The German Cabinet has decided to include waste fuels in emissions trading.
The German government sees national CO2 pricing as an important instrument for achieving Germany's climate targets. If the Bundestag approves the amendment to the Federal Emissions Trading Act (BEHG), operators of waste incineration plants would be obliged to buy emission certificates for their carbon dioxide emissions for national fuel emissions trading in the future. According to Euwid, this is supported by parts of the waste management industry such as the bvse-Bundesverband Sekundärrohstoffe und Entsorgung (German Association for Secondary Raw Materials and Waste Management) and the environmental services provider Interzero (Alba). According to a press release, the bvse expressly welcomes the federal government's plan. In a letter to members of the Bundestag Committee on the Environment, Nature Conservation, Nuclear Safety and Consumer Protection, bvse President Henry Forster and Chief Executive Eric Rehbock said they had made it clear that, in their view, the BEHG would contribute to an increase in recycling and higher-value energy recovery. "More expensive incineration prices will increase efforts to keep more materials separate for recycling or to sort them out of a mixture. We have a shared responsibility for climate and resource protection, and that is why we ask you to approve the federal government's plan," the letter to members of the Bundestag said. Also each plant, whether biogas plant, LVP sorting, RDF incineration, cement plant or commercial waste processing, would have to pay attention to the qualities in the input and, if necessary, exert a controlling influence on the supplier. Therefore, it was not explainable for the bvse why incineration plants, of all things, should evade this responsibility.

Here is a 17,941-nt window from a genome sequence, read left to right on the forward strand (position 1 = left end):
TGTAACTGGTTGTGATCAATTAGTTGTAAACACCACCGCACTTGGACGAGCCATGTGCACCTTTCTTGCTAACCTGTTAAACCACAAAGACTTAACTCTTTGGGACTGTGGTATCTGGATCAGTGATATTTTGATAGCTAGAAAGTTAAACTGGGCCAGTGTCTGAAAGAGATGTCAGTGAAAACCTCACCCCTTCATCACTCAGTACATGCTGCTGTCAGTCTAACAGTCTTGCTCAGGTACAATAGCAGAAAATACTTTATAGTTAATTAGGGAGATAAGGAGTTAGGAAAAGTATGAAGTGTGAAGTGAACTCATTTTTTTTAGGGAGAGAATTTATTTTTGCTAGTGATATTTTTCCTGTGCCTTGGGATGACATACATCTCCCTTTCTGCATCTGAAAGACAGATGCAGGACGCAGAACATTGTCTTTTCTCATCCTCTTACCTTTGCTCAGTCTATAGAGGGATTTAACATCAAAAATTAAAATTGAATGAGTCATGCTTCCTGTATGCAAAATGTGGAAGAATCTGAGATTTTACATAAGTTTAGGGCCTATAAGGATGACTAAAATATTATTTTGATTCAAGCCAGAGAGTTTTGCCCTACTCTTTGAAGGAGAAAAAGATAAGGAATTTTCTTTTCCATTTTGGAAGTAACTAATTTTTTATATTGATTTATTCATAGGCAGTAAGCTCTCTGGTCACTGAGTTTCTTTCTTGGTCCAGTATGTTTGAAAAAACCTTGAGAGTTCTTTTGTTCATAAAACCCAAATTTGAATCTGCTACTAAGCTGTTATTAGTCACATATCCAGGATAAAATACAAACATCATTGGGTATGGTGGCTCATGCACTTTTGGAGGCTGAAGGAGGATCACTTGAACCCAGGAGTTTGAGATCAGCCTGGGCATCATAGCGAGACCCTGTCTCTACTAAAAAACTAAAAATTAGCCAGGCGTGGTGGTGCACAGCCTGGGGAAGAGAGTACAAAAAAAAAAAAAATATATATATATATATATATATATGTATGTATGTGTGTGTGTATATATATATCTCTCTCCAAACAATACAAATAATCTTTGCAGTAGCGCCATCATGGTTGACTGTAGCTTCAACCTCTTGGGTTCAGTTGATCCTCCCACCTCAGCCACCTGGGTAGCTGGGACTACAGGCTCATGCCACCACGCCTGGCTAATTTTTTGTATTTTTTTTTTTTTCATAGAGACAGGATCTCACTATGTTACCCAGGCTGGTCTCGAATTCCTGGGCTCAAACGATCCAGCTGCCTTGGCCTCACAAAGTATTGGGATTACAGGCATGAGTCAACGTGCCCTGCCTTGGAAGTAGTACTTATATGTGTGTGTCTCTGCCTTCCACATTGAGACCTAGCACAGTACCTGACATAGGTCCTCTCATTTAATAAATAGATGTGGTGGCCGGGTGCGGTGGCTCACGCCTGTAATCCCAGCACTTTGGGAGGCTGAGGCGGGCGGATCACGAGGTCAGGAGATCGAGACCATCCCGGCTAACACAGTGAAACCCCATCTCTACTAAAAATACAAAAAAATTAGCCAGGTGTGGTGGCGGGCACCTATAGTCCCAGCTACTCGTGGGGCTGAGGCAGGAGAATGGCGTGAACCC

According to Euwid, criticism of the amendment to the BEHG comes from the Association of Municipal Companies (VKU), the BDE Federal Association of the German Waste Management, Water and Recycling Industry, the ITAD Interest Group of Thermal Waste Treatment Plants in Germany and the DGAW German Waste Management Association, among others, who doubt that the law will have a steering effect. The cabinet draft will result in waste exports to countries with low-quality treatment facilities instead of promoting sustainable products, reusability and recyclability, the associations said.